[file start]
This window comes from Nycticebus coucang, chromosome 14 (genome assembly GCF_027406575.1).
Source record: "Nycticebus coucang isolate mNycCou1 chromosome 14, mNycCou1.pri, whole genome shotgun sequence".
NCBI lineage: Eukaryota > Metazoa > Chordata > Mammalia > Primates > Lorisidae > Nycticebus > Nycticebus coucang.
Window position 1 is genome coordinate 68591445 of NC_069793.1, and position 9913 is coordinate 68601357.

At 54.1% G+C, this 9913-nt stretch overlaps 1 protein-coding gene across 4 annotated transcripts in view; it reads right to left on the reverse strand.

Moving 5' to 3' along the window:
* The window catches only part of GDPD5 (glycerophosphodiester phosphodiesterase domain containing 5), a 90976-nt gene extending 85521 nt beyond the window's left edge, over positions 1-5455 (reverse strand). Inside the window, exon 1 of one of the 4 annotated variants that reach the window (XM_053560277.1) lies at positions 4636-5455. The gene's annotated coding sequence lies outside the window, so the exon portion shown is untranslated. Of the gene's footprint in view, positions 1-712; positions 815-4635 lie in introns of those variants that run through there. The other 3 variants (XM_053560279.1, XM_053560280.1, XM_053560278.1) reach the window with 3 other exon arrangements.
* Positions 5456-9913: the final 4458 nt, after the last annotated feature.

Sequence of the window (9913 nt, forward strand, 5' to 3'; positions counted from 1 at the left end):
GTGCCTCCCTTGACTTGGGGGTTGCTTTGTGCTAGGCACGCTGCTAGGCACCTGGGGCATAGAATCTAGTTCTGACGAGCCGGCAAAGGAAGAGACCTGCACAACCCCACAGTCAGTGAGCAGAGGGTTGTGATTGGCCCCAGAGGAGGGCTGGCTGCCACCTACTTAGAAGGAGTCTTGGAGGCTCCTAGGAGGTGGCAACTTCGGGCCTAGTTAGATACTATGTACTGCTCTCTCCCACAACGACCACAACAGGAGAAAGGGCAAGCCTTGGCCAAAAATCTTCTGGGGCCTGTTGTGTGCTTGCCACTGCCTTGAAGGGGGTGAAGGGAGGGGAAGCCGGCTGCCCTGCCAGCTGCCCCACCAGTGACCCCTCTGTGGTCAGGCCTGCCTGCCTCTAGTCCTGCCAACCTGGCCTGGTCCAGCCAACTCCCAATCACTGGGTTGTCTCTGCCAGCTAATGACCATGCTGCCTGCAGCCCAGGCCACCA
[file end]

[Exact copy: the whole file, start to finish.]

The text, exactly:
This window comes from Nycticebus coucang, chromosome 14 (genome assembly GCF_027406575.1).
Source record: "Nycticebus coucang isolate mNycCou1 chromosome 14, mNycCou1.pri, whole genome shotgun sequence".
NCBI lineage: Eukaryota > Metazoa > Chordata > Mammalia > Primates > Lorisidae > Nycticebus > Nycticebus coucang.
Window position 1 is genome coordinate 68591445 of NC_069793.1, and position 9913 is coordinate 68601357.

At 54.1% G+C, this 9913-nt stretch overlaps 1 protein-coding gene across 4 annotated transcripts in view; it reads right to left on the reverse strand.

Moving 5' to 3' along the window:
* The window catches only part of GDPD5 (glycerophosphodiester phosphodiesterase domain containing 5), a 90976-nt gene extending 85521 nt beyond the window's left edge, over positions 1-5455 (reverse strand). Inside the window, exon 1 of one of the 4 annotated variants that reach the window (XM_053560277.1) lies at positions 4636-5455. The gene's annotated coding sequence lies outside the window, so the exon portion shown is untranslated. Of the gene's footprint in view, positions 1-712; positions 815-4635 lie in introns of those variants that run through there. The other 3 variants (XM_053560279.1, XM_053560280.1, XM_053560278.1) reach the window with 3 other exon arrangements.
* Positions 5456-9913: the final 4458 nt, after the last annotated feature.

Sequence of the window (9913 nt, forward strand, 5' to 3'; positions counted from 1 at the left end):
GTGCCTCCCTTGACTTGGGGGTTGCTTTGTGCTAGGCACGCTGCTAGGCACCTGGGGCATAGAATCTAGTTCTGACGAGCCGGCAAAGGAAGAGACCTGCACAACCCCACAGTCAGTGAGCAGAGGGTTGTGATTGGCCCCAGAGGAGGGCTGGCTGCCACCTACTTAGAAGGAGTCTTGGAGGCTCCTAGGAGGTGGCAACTTCGGGCCTAGTTAGATACTATGTACTGCTCTCTCCCACAACGACCACAACAGGAGAAAGGGCAAGCCTTGGCCAAAAATCTTCTGGGGCCTGTTGTGTGCTTGCCACTGCCTTGAAGGGGGTGAAGGGAGGGGAAGCCGGCTGCCCTGCCAGCTGCCCCACCAGTGACCCCTCTGTGGTCAGGCCTGCCTGCCTCTAGTCCTGCCAACCTGGCCTGGTCCAGCCAACTCCCAATCACTGGGTTGTCTCTGCCAGCTAATGACCATGCTGCCTGCAGCCCAGGCCACCA